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Journal of Arid Land

Article Title

Drought changes and the mechanism analysis for the North American Prairie

Abstract

The worst droughts in the central part of the North American Prairie in the past several hundred years have been reconstructed from tree-ring chronologies, suggesting that some drought years have exceeded the severity shown by the gauge record. A general circulation model of the Geophysical Fluid Dynamics Laboratory (GFDL) has simulated climate changes for the area during the past 250 years driven by climatic forces, providing scenarios of extreme climate that can further diagnose the mechanisms. This study refined the drought signals from the tree ring data and GFDL modeling at inter-annual and decadal time scales and analyzed the potential mechanisms driving the droughts. Results showed that drought years with summer precipitation lower than the 10th percentiles occurred during 1777–1789, 1847–1861 and 1886–1879 AD in the area. Both tree rings and model revealed that the frequency of droughts has been relatively consistent in a similar timing and frequency with climate change. Monte Carlo analysis have detected that the tree ring chronologies have recorded drought years with probabilities of 9.3%–12.8%, and the model has simulated the droughts with probabilities 5.7%–17.8%. Under CO2 and aerosol forcing, the GFDL modeled the drought recurrences of 13 years and 25 years, which are very synchronous changes with tree rings and consistent with gauge records. The 20-a and 10-a time scale reoccurrences of droughts are very consistent with solar radiation cycles, and similar to the length of cycles in oceanic records, suggesting that terrestrial precipitation modeling is properly driven from sun-land-sea dynamics. Detected severity, variability and return periods of droughts from the present study make potential improvements in drought predictions and constructing scenarios for climate impacts and adaptation strategies.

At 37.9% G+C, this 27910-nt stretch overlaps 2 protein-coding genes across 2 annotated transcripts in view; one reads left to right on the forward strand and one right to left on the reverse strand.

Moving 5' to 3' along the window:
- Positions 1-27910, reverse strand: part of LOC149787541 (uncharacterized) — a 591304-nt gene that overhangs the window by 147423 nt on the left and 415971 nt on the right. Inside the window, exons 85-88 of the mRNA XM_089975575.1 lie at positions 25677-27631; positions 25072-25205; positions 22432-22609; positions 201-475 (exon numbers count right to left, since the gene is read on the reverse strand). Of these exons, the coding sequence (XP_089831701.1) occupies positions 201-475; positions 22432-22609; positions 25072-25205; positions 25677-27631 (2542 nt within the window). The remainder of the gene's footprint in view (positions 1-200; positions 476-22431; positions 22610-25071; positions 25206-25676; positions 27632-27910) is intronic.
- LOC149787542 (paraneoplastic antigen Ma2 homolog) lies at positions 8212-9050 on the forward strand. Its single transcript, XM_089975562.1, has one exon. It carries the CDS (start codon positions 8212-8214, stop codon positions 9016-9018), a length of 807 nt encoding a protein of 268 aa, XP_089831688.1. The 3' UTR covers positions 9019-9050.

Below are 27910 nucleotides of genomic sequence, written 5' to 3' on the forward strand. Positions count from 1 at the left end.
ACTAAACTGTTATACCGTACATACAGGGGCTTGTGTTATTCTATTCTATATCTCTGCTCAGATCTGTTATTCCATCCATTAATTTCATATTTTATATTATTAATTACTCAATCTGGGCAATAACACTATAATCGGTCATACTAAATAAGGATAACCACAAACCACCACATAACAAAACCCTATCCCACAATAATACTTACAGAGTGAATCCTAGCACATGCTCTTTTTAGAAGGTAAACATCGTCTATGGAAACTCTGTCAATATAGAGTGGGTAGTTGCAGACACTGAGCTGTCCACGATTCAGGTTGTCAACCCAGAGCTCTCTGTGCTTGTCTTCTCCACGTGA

Keywords

drought; tree ring chronology; climate modeling; probability; central Prairie

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